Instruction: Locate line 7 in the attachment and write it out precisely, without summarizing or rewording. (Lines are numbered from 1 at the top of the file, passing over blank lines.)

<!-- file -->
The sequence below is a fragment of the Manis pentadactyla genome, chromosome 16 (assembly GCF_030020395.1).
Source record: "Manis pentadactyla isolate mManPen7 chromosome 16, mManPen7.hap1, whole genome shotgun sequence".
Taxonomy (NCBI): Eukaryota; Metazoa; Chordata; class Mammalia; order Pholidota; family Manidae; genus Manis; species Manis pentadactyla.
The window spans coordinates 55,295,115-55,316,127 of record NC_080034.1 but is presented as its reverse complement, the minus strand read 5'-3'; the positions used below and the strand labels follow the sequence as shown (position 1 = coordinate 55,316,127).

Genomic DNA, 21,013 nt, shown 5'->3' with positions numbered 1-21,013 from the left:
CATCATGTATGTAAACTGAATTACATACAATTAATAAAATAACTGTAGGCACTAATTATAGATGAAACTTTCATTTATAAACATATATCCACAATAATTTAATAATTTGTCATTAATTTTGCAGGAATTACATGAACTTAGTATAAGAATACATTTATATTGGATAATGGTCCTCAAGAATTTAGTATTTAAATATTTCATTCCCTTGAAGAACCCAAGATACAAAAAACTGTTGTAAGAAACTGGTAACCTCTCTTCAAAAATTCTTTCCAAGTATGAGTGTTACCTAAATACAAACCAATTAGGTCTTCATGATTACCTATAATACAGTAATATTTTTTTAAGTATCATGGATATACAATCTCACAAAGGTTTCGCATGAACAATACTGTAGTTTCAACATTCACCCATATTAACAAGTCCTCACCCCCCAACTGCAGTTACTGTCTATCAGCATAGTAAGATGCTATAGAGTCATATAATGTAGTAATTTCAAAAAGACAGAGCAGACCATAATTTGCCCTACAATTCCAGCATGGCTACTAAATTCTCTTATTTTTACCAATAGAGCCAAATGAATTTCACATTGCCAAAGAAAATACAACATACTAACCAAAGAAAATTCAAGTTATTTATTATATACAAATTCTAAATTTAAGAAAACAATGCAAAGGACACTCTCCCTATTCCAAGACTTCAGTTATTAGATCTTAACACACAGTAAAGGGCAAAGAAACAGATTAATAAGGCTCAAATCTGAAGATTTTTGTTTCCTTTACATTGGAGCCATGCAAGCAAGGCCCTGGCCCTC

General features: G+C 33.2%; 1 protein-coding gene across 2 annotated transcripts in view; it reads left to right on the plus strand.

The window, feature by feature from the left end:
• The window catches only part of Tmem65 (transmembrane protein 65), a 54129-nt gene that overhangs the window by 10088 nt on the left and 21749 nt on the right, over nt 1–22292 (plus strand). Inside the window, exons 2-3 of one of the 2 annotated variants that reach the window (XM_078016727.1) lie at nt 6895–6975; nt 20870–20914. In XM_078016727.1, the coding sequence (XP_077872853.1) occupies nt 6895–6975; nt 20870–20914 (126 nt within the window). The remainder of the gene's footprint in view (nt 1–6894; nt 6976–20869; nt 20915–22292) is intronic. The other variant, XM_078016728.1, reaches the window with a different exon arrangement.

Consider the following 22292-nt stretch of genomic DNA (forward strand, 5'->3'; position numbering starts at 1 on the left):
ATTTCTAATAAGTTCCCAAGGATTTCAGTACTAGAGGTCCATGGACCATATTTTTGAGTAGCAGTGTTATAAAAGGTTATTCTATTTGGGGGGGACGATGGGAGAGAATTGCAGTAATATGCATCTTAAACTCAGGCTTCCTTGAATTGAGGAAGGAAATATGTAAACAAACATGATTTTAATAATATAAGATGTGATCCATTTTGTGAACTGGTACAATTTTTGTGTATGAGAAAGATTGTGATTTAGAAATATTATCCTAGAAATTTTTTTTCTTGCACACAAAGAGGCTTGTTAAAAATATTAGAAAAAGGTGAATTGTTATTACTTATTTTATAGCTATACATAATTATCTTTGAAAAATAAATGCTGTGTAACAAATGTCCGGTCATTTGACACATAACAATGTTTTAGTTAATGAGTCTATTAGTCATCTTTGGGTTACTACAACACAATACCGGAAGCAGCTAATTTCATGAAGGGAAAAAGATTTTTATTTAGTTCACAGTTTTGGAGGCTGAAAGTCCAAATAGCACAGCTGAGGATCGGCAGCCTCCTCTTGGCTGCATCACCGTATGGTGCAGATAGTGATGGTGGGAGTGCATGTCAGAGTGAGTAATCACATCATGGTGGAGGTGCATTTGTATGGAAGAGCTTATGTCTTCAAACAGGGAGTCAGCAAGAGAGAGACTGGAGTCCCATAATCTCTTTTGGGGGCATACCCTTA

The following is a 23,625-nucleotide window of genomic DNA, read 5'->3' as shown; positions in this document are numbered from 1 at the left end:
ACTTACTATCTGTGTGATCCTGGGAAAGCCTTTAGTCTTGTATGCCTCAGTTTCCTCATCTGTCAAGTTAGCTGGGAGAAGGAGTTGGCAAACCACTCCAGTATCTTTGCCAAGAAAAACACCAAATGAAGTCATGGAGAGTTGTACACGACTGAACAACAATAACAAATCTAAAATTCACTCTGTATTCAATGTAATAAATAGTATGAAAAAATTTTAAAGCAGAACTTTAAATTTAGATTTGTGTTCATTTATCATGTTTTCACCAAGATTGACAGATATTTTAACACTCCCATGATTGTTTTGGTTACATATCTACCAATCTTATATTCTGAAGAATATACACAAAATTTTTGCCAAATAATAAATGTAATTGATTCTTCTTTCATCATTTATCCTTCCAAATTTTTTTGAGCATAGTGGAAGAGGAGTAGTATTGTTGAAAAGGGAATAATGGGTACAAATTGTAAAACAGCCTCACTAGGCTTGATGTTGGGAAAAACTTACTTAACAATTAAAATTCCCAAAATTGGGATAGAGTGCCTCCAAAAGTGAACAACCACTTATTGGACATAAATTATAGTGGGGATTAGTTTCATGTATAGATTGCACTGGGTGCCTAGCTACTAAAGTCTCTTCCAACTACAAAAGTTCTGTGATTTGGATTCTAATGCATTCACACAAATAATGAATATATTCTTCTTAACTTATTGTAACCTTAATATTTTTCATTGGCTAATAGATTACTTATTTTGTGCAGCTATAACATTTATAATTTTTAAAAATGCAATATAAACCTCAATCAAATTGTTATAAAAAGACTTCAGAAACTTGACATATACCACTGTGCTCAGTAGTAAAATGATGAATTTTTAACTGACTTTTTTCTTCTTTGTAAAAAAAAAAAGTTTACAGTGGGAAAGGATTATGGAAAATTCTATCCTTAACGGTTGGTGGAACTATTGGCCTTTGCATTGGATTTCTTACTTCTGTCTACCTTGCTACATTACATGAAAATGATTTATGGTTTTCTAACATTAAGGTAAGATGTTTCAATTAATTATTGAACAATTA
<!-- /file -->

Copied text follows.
General features: G+C 33.2%; 1 protein-coding gene across 2 annotated transcripts in view; it reads left to right on the plus strand.